Concept cars, sometimes called prototypes or dream cars, are made for many reasons. At car shows, they can attract vast attention as one-of-a-kind, far-fetched machines never to be driven by the public or even seen again.
But concept vehicles can also allows manufacturers’ to gain public reaction to vehicles just before they’re launched.
The vehicles offered, like some of the current 14 concepts scheduled to be showcased at the Pebble Beach Concours d’Elegance, could only a few minor differences from the vehicles that will soon be public.
Either way, car enthusiasts thrive on concepts, often the more outrageous the better.
According to Sandra Button, chairman of the Concours d’Elegance, concept vehicles returned and were featured with new manufacturers’ models in the early 1990s.
But when the show debuted in 1950, only concepts and new cars were showcased.
“The display of concepts brings use full circle with our heritage in that respect,” said Button. “The concepts bring our celebration from past to past to future.”
“We are not only honoring our automotive heritage, we are making automotive history today. I think concepts emphasize the design ideals and the technological advances that we honor on the Concours show field.”
Here’s a look at a few of the concept vehicles scheduled for display at the Pebble Beach Concours d’Elegance.
* The 2015 Rocket Convertible will make its world debut. Manufactured in limited production this year, The Rocket is a coach built, carbon fiber Super Mustang with 725 horsepower. Created by Galpin Auto Sports (GAS) and Henrik Fisker, the concept features a fully integrated carbon fiber speedster cover that can convert the four-seat convertible into a two-seat speedster.
According to the manufacturer, the car’s all carbon fiber body has been modified to fit the perfect proportions of the speedster. The rear deck is lower and the rear fenders are integrated into the lines of the speedster.
“The beauty of the speedster is, it’s a two-seat raw sports car, or, when the speedster cover is removed, a four-seat powerful convertible,” said Fisker, the renowned Danish designer best know for making Aston Martin models, the BMW Z8 and his signature Fisker Karm, the luxury hybrid sedan.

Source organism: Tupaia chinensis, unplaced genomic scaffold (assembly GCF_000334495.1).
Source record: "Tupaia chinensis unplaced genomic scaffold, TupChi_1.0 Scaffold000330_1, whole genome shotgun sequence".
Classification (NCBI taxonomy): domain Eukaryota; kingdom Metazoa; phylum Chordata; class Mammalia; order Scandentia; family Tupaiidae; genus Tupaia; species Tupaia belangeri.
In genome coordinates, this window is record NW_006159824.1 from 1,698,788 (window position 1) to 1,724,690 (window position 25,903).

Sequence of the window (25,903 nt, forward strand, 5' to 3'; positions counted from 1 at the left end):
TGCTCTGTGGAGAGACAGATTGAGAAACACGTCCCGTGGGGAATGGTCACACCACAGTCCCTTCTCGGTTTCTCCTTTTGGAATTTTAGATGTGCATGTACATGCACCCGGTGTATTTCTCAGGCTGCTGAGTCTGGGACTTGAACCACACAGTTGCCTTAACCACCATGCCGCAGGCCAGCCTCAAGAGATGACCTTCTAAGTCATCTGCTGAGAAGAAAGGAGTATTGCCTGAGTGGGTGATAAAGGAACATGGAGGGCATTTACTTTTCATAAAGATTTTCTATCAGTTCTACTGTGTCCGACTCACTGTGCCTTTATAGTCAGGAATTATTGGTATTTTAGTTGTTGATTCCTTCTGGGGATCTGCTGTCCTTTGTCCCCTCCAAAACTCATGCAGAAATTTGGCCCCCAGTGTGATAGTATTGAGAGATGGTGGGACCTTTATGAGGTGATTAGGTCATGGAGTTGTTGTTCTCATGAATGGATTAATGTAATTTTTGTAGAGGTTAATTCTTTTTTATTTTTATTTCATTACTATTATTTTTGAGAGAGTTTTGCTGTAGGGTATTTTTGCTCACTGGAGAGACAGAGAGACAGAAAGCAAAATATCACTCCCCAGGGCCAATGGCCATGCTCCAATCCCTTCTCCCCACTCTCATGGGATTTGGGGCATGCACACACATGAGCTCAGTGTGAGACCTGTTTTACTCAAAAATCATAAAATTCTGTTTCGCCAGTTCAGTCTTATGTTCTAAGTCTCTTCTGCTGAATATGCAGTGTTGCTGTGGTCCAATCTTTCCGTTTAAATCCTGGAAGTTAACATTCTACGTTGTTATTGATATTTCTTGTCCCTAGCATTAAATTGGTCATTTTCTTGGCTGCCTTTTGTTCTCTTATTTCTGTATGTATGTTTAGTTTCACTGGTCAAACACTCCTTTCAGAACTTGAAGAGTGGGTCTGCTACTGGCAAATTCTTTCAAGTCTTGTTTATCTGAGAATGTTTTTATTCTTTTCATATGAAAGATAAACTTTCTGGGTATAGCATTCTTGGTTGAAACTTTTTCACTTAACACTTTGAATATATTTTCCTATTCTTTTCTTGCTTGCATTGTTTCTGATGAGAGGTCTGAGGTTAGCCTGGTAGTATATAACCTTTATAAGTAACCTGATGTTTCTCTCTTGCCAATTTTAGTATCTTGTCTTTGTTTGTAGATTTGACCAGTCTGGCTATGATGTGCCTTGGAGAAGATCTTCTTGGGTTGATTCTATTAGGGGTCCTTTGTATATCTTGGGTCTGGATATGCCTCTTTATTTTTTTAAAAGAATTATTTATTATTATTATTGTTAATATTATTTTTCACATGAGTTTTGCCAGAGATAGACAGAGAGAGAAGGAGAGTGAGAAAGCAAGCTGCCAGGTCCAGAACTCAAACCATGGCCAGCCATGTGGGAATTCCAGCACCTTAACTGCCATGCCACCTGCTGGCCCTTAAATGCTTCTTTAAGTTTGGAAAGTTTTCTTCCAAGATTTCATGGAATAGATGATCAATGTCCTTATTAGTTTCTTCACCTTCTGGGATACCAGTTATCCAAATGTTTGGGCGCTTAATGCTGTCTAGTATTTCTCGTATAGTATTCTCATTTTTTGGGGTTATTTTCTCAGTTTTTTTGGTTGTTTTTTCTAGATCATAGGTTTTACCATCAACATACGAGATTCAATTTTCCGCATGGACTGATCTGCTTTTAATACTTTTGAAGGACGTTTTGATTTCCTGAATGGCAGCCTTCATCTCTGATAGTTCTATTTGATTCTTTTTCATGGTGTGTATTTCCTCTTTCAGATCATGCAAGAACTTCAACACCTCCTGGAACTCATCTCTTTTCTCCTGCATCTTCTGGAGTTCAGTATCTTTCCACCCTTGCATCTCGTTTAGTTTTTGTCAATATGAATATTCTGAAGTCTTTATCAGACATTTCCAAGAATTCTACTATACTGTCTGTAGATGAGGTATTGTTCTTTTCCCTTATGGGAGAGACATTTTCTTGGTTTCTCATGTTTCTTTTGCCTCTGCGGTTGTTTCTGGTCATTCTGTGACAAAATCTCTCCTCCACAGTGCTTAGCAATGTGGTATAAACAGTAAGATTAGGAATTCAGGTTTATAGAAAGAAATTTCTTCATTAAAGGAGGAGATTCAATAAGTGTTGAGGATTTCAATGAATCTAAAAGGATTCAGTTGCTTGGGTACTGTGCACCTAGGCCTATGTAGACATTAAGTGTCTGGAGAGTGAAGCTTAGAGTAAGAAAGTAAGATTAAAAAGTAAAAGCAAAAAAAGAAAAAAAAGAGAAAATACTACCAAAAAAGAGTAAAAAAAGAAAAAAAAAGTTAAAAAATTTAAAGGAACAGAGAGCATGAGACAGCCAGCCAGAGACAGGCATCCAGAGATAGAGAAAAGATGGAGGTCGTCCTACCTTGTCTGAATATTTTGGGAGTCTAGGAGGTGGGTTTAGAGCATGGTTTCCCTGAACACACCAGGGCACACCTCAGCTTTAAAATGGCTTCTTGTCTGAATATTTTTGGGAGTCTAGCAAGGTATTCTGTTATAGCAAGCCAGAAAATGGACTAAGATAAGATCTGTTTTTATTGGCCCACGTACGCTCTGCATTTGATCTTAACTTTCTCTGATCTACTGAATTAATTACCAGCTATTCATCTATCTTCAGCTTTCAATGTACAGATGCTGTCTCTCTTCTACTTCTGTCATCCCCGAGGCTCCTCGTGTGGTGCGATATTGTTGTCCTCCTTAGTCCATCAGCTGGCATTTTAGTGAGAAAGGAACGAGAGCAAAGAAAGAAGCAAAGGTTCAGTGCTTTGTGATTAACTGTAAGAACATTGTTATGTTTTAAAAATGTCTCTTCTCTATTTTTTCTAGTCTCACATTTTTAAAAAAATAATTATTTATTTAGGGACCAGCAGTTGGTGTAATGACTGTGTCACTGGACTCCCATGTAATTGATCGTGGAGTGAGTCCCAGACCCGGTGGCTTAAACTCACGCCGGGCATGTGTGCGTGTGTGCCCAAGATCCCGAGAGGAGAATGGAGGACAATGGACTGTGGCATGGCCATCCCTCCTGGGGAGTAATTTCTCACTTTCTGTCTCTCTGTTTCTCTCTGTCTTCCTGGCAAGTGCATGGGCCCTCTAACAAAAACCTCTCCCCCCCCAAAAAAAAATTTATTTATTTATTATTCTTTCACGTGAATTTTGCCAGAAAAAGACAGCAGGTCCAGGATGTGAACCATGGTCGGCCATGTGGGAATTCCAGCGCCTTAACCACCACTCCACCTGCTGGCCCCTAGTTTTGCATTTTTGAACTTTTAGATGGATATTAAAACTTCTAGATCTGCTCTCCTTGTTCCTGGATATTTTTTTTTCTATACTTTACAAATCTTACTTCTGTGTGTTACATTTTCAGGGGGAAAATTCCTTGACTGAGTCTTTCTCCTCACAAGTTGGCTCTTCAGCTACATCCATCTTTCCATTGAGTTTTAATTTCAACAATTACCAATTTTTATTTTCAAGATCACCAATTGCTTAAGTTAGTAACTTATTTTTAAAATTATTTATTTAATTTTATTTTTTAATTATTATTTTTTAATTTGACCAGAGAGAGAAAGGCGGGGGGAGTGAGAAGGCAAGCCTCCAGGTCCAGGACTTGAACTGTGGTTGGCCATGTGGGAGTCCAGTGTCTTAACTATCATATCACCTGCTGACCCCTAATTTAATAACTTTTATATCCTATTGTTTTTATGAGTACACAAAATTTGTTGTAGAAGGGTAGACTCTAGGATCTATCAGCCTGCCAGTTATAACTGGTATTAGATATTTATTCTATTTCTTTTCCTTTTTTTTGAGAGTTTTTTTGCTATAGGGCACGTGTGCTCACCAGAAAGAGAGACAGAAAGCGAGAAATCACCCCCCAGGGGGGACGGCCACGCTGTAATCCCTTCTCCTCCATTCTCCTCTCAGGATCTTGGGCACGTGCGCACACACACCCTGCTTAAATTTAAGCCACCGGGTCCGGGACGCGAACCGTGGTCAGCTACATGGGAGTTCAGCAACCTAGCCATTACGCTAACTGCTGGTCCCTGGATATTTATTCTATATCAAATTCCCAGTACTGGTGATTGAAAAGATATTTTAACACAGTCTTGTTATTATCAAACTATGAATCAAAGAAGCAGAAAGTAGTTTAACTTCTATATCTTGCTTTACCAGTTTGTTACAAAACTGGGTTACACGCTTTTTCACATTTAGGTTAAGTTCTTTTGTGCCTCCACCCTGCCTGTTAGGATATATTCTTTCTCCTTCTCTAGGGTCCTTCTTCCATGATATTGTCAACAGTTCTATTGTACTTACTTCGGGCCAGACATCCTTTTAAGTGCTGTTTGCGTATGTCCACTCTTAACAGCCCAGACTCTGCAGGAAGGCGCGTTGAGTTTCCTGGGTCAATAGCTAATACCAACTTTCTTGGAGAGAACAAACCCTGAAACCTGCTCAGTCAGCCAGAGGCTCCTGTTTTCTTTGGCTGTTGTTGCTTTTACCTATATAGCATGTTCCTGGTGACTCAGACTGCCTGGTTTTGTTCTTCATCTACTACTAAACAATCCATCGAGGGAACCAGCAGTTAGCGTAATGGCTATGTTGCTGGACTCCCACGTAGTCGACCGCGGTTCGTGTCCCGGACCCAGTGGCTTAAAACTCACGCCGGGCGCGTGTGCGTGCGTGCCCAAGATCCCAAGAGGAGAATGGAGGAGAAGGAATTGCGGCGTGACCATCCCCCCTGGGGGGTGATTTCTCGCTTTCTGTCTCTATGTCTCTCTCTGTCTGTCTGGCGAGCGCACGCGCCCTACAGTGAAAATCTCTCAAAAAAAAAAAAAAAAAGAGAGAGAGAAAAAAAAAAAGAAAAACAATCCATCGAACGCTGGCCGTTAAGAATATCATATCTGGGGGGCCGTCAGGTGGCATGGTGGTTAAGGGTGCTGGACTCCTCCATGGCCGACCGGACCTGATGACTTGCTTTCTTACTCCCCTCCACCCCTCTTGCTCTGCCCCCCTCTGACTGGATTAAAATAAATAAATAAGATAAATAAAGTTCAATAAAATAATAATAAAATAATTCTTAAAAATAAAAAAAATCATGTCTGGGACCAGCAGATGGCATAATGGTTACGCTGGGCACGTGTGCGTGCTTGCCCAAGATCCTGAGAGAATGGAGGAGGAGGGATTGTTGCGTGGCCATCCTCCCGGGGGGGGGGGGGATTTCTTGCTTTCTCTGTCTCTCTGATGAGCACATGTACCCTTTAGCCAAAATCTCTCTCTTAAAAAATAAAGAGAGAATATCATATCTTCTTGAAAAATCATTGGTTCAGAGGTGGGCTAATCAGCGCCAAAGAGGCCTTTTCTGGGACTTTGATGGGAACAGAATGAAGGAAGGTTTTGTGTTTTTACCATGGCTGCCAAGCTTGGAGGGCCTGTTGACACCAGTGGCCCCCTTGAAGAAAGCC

The speedster’s cover has built-in air outlets directly behind the driver and passenger, with an integrated mesh, that help reduce air turbulence. The car’s exterior is finished in metallic red with visible polished carbon fiber stripes extending over the hood to the carbon speedster cover, with additionally exposed carbon fiber air outlets.
The car sits on metallic red color-keyed five-spoke 21-inch alloy wheels. The speedster is shown as an supercharged V8 with an automatic transmission.
* The Volcano Titanium is a one-off mid-engined sports car created by Icona in Italy. It has a titanium and carbon fiber body and it was inspired by the Blackbird SR-71, the world’s fastest airplane.
Sharply sculptured, the Volcano Titanium was constructed by Cecomp, an Italian coach builder. The power train was created by Claudio Lombardi, a former director of design of the Scuderia Ferrari.
The Vulcano has a mid-front engine calibrated for homologated road and race use It has the capability to be tuned to more than 1000 horsepower The optimized 670 horsepower, supercharged V8 is sourced from the record-beating ZR1 and is coupled with a paddle-shift close ratio gearbox from Automac Modena.
The side vents allow the evacuation of hot air from the engine and reduce air turbulence generated by the wheels. Its acceleration from 0 to 60 miles per hour is 2.8 seconds and its top speed is 220 miles per hour.
* The Hyundai HCD-16 Concept Coupe will make its world debut. It’s described by the manufacturer as “advancing performance and craftsmanship for the owner in an unpretentious fashion.”
The HCD-16 is highlighted by short overhand, dramatically proportioned wheels and a sharply tapered greenhouse. There’s an intricately formed mesh grille abstracted from the badge and bronze accents.
Detailed as a “Virtual Valet Door System,” opens the doors as if operate by a valet, which Hyundai says “supports the idea that chivalry transcends class.”
(Originally published in the Monterey Herald.)
Article Last Updated: August 12, 2015.
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A sports, travel and business journalist for more than 45 years, James has written the new car review column The Weekly Driver since 2004.
In addition to this site, James writes a Sunday automotive column for The San Jose Mercury and East Bay Times in Walnut Creek, Calif., and a monthly auto review column for Gulfshore Business, a magazine in Southwest Florida.
An author and contributor to many newspapers, magazines and online publications, James has co-hosted The Weekly Driver Podcast since 2017.